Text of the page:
United States District Court, D. South Carolina, Florence Division
L. Wooten Chief United States District Judge
matter comes before the Court for consideration of the pro se
petition to vacate, set aside, or correct a sentence pursuant
to 28 U.S.C. § 2255 filed by Petitioner Daniel Ray Buie.
For the reasons stated below, the Court dismisses the
Factual and Procedural History
pled guilty to a drug charge and a § 924(c) charge. He
was sentenced as a career offender to 132 months on the drug
charge and 60 months consecutive on the gun
charge. He filed a direct appeal, and the Fourth
Circuit affirmed on April 5, 2011. United States v.
Buie, 421 F. App'x 281 (4th Cir. 2011). He did not
file a petition for certiorari. On July 3, 2012,
filed a § 2255 petition asserting various grounds for
relief. ECF No. 140. At a Rule 35(b) hearing on February 14,
2013, his counsel moved to withdraw the § 2255 petition
with the consent of Petitioner, and the Court granted the
motion. See Hearing Tr. 2:6-3:8 (Feb. 14, 2013); ECF
September 9, 2015,  Petitioner filed a motion entitled
“Cause Motion to Re-Instate or Other Appropriate
Remedy, ” in which he again challenged his conviction
and sentence on various grounds. ECF No. 210. The Court
issued an order stating that if he intended to seek relief
pursuant to § 2255, then, as required by Local Rule
83.VIII.03, he needed to file his petition on the appropriate
forms, and he then did so. ECF Nos. 212, 214.
petition, Petitioner argues that he is entitled to relief on
four grounds: (1) evidence supporting his conviction was
illegally seized; (2) his plea was not knowing and voluntary;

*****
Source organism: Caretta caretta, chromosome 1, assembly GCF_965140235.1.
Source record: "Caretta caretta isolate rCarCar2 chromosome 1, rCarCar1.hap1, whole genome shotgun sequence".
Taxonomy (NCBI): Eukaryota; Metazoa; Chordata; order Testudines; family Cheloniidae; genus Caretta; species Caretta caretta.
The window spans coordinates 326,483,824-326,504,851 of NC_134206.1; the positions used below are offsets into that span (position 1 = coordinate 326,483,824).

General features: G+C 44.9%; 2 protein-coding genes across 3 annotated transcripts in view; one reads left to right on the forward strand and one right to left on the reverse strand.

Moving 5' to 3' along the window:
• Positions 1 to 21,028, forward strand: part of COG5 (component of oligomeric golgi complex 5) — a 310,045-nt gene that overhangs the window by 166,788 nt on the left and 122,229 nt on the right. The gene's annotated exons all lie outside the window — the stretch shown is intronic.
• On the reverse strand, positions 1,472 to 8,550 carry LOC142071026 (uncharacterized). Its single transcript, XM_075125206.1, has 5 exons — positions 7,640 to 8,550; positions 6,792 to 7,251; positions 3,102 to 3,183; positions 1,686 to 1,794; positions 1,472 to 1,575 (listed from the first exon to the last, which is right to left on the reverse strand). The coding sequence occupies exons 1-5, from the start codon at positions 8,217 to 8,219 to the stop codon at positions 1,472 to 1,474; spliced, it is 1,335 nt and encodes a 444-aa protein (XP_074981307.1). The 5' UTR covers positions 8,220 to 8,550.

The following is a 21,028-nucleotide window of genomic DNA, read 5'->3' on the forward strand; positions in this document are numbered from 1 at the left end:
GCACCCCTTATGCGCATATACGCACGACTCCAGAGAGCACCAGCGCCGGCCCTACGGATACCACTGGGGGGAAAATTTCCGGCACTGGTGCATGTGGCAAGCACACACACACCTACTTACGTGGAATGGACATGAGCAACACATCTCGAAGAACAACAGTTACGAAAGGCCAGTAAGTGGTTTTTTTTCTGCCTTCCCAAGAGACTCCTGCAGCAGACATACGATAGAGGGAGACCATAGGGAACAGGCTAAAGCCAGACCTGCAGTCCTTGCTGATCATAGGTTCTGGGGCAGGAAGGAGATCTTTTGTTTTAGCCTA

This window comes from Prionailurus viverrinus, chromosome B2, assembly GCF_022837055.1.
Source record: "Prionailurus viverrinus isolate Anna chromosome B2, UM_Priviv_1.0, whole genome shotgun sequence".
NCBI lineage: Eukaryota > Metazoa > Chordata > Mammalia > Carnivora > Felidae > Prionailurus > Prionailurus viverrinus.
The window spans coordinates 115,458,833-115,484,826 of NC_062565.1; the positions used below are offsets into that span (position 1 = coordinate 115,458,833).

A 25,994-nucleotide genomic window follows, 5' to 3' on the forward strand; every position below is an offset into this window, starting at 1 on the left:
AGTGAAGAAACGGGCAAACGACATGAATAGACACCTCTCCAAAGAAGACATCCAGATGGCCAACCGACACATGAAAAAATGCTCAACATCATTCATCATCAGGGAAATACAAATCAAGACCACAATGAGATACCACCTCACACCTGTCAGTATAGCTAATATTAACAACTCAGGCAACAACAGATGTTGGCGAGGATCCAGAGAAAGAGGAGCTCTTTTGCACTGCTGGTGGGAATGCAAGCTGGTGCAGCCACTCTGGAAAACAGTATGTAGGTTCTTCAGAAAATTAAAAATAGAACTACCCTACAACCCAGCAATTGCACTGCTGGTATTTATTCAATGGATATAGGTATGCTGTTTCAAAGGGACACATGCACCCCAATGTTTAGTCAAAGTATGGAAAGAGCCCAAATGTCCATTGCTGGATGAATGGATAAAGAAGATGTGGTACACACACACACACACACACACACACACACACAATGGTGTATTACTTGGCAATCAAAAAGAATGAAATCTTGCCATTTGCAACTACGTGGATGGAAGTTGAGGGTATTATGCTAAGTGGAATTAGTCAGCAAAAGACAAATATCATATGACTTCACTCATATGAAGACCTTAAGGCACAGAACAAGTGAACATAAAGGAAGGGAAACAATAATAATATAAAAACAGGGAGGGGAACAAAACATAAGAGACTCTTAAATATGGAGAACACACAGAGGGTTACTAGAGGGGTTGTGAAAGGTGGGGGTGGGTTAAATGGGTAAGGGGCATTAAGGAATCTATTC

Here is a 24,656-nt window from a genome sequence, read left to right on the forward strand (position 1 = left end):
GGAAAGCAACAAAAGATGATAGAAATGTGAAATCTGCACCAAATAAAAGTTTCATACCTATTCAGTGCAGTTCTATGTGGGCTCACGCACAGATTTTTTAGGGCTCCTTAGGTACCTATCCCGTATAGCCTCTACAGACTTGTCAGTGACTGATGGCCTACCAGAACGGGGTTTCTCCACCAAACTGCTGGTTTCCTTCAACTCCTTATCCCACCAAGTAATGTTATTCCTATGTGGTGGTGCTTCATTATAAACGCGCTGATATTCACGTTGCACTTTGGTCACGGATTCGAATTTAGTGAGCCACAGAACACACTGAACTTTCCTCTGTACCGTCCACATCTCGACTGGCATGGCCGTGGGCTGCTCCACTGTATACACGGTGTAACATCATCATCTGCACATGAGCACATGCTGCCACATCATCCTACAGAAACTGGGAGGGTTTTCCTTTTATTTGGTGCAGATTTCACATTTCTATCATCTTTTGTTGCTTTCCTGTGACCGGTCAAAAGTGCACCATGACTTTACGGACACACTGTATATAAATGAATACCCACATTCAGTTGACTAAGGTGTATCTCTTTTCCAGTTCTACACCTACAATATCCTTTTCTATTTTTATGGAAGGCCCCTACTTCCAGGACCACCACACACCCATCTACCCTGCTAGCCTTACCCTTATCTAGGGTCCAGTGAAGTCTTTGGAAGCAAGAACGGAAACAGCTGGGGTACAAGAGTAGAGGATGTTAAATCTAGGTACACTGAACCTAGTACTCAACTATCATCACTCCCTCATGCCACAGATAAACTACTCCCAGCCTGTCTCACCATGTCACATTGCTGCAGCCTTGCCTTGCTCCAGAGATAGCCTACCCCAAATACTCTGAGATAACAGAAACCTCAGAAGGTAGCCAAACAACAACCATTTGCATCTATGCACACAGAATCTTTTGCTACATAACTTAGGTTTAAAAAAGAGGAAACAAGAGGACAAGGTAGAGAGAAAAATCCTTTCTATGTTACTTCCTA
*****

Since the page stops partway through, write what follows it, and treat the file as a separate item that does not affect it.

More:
(3) this Court erred in not granting his motion to suppress,
or dismiss or amend Count 1 of the indictment (the drug count
to which he ultimately pled guilty); and (4) his counsel was
ineffective. The Government filed a motion to dismiss, ECF
No. 218, asserting that the petition should be dismissed as
untimely, and he filed a response in opposition, ECF No. 222.
matter is now ripe for decision.
U.S.C. § 2255
28, Section 2255 of the United States Code provides that a
prisoner in custody under sentence of a federal court may
file a petition in the court that imposed the sentence to
vacate, set aside, or correct the sentence. A petitioner is
entitled to relief under § 2255 if he proves by a
preponderance of the evidence one of the following: (1) that
the sentence was imposed in violation of the Constitution or
laws of the United States; (2) that the court was without
jurisdiction to impose such sentence; (3) that the sentence
was in excess of the maximum authorized by law; or (4) that
the sentence is otherwise subject to collateral attack.
See 28 U.S.C. § 2255(a); Miller v. United
States, 261 F.2d 546, 547 (4th Cir. 1958) (per curiam).
“The scope of review of non- constitutional error is
more limited than that of constitutional error; a
non-constitutional error does not provide a basis for
collateral attack unless it involves ‘a fundamental
defect which inherently results in a complete miscarriage of
justice, ' or is ‘inconsistent with the rudimentary
demands of fair procedure.'” Leano v. United
States, 334 F.Supp.2d 885, 890 (D.S.C. 2004) (quoting
United States v. Mikalajunas, 186 F.3d 490, 495-96
(4th Cir. 1999)).
deciding a § 2255 petition, a court need not hold a
hearing if “the motion and the files and records of the
case conclusively show that the prisoner is entitled to no
relief.” 28 U.S.C. § 2255(b). The Court has
thoroughly reviewed the motions, files, and records in this
case, liberally construing Petitioner's pro se filings,
and finds that no hearing is necessary.
Standard of Review
brings this petition pro se. Courts are required to construe
liberally pleadings filed by pro se litigants to allow for
the development of potentially meritorious claims. See
Boag v. MacDougall, 454 U.S. 364, 365 (1982) (per
curiam). These pleadings are held to a less stringent
standard than those drafted by attorneys. See Gordon v.
Leeke, 574 F.2d 1147, 1151 (4th Cir. 1978). However,
“[t]he ‘special judicial solicitude' with
which a district court should view such pro se complaints
does not transform the court into an advocate. Only those
questions which are squarely presented to a court may
properly be addressed.” Weller v. Dep't of Soc.
Servs., 901 F.2d 387, 391 (4th Cir. 1990).